Scarborough Sixth Form College boss welcomes U-turn on A-Level grades
The head of the Scarborough college where Education Secretary Gavin Williamson studied has welcomed the Government’s U-turn on A-levels.
Principal of Scarborough Sixth Form College Phil Rumsey says he is “delighted” that students will receive teacher-assessed grades rather than those produced by an algorithm.
“This means that many of our students will now have the grades they deserve and that will stay with them for life,” he said.
“Those that missed out on their first choice university place but would now have the grades to have secured it, can contact the university to request their place.
“Whilst there is no guarantee, the Government’s decision to remove the cap on numbers this year should help.
“Thankfully, this didn’t affect many of our students.
“There will still be some students who feel they could have achieved higher grades than the centre awarded and they now have the option of sitting an exam in October if they wish.”
Gavin Williamson - who is a former student of Scarborough Sixth Form College - is facing calls to resign over his handling of this year’s A-level results.
Grades - announced last Thursday - had been decided by a statistical model developed by exams regulator Ofqual.
But there was outcry when it was revealed that nationally 40 per cent of pupils’ results had been downgraded and concerns that disadvantaged pupils had been unfairly penalised.
Following lobbying from education establishments and protests, the Government announced yesterday that teacher-assessed grades will be given for this year’s A-levels and GCSEs, which are announced this Thursday.
The row has caused chaos for students and universities trying to make arrangements for next month.
Mr Rumsey said Mr Williamson and his colleagues should have consulted the education sector.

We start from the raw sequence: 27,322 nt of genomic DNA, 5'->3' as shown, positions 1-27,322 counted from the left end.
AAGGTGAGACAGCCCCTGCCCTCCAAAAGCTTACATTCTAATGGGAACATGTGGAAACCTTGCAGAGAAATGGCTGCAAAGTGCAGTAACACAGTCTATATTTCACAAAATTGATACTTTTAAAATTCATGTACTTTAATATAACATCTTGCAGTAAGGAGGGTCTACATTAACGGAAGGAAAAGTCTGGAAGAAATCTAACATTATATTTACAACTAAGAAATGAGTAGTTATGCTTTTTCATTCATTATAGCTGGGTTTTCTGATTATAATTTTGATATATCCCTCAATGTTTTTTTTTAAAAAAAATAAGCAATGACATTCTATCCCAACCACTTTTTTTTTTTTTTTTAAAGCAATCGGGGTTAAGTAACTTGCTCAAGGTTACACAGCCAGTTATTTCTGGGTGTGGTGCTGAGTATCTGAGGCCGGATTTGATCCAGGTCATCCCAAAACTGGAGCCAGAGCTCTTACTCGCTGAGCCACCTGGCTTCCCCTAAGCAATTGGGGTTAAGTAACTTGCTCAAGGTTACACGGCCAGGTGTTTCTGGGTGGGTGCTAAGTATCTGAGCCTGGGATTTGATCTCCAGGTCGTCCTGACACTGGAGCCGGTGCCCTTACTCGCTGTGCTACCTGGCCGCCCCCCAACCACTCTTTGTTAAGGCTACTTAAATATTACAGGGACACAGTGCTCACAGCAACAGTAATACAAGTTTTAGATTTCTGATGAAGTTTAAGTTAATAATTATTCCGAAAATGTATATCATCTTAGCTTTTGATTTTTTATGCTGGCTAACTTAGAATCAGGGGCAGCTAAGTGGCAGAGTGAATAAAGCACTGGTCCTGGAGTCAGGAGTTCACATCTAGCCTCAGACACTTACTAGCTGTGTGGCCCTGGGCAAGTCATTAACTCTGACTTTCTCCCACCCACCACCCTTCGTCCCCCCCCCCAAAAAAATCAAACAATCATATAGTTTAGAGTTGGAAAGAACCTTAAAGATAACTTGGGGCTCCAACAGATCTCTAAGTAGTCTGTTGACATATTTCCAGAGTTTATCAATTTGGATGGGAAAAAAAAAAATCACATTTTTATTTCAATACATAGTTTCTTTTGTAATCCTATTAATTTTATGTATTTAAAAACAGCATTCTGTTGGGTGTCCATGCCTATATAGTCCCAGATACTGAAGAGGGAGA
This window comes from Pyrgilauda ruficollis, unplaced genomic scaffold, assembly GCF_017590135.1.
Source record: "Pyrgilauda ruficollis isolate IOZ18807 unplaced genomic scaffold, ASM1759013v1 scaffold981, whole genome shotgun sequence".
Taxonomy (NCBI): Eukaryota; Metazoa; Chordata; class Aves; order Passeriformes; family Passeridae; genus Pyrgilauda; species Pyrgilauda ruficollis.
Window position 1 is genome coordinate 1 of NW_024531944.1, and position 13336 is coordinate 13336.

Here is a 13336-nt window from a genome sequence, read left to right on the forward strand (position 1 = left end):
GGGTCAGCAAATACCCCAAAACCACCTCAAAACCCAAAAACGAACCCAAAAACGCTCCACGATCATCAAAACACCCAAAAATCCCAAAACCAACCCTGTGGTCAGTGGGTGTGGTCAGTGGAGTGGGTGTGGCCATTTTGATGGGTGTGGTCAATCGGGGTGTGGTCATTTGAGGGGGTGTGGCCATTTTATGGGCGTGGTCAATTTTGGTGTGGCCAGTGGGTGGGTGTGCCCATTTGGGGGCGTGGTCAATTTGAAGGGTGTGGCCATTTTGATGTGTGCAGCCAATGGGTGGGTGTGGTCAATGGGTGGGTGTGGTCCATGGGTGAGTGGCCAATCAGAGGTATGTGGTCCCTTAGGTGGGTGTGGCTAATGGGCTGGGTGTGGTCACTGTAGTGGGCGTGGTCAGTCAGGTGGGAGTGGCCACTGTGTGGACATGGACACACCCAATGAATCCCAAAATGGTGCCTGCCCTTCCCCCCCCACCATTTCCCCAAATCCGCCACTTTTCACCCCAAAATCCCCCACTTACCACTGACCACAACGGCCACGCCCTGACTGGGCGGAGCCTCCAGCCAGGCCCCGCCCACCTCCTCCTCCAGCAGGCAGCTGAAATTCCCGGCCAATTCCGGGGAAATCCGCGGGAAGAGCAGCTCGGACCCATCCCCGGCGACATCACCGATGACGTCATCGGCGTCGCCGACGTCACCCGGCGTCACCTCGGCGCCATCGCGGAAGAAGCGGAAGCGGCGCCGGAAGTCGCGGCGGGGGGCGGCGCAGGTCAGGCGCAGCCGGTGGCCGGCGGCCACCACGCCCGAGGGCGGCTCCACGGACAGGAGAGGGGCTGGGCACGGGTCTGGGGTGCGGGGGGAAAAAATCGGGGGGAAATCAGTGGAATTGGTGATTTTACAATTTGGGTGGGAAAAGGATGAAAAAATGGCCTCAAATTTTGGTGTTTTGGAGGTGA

“Hindsight is a wonderful thing but yet again we see MPs and Government making decisions without consulting the professionals,” he said.
“As soon as we were informed of the use of the algorithm for cohorts of 15 or more but to keep centre assessed grades for cohorts of five or fewer, it was obvious it would create an unintended bias towards independent school sixth forms who have smaller classes.
“Had the secretary of state asked any school leader in the country about the possibility of using mock exams to appeal results, he would have been presented with an immediate and obvious set of reasons why this was a non-starter.
“To put this in context for our students and those up and down the country, the mistakes the government made were the same as are too often the case.
“The use of the algorithm in itself wasn’t the issue, it was done with good intentions to avoid grade inflation and looked like a sensible idea.
“The problem was that the exam boards had the results weeks before they were published, so Ofqual should have run the algorithm and asked a small cross section of education leaders and statisticians to analyse the results and pick out any problems.
“They would then have had time to correct these issues or, if that wasn’t possible, decide to revert to centre assessed grades but, crucially, before A-level results day.
“This would have avoided the unnecessary mess and confusion that students suffered from Thursday to Monday.
“The final solution is not a perfect one but when you are dealing with people, no computer algorithm can get it correct and some flexibility is required.
“So the important message now is not to talk of ‘inflated grades’ as teachers are professional and have derived grades with integrity but to talk about the fantastic successes our students deserve after two years of hard work.
“It is not their fault that schools and colleges had to close abruptly in March so they shouldn’t suffer and if that means the number of top grades increases for one year, I think that’s a small price to pay in ensuring the future prospects and mental health of this badly affected year group.
“Thankfully, the Year 11 students collecting their GCSE results on Thursday will not suffer the same confusion.
“This year has been unprecedented and it is too easy to criticise decisions taken along the way as we will never know any alternatives.
“Without the exams, it was always going to be a near-impossible task to correctly predict students’ outcomes as every year there are surprises and disappointment for some on results day.
“Perhaps, just maybe, this is the point at which Government ministers will realise that before they make decisions that affect the young people of this country, they should consult the professionals first!”
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